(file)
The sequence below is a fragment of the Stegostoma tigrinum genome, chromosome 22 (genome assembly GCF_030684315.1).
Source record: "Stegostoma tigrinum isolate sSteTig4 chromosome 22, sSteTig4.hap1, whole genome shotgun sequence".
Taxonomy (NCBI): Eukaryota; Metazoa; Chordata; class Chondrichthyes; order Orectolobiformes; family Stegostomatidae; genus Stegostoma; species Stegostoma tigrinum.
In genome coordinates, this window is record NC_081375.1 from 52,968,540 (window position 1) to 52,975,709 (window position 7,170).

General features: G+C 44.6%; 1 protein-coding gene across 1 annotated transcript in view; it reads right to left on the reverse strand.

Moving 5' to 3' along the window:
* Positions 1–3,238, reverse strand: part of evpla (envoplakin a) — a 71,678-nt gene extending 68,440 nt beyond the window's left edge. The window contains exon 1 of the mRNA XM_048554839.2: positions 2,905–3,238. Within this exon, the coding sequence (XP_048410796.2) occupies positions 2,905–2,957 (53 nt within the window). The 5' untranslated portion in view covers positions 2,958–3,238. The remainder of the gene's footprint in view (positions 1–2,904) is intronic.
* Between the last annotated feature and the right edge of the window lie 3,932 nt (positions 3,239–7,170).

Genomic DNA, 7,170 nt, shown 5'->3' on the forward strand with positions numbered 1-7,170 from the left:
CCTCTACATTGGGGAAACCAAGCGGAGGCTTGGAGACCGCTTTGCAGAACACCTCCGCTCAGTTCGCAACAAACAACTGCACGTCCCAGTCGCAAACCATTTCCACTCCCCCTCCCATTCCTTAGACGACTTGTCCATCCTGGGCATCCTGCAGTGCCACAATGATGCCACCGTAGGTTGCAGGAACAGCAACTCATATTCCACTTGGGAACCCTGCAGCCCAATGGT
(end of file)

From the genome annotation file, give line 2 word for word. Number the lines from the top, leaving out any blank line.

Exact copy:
Source record: "Stegostoma tigrinum isolate sSteTig4 chromosome 22, sSteTig4.hap1, whole genome shotgun sequence".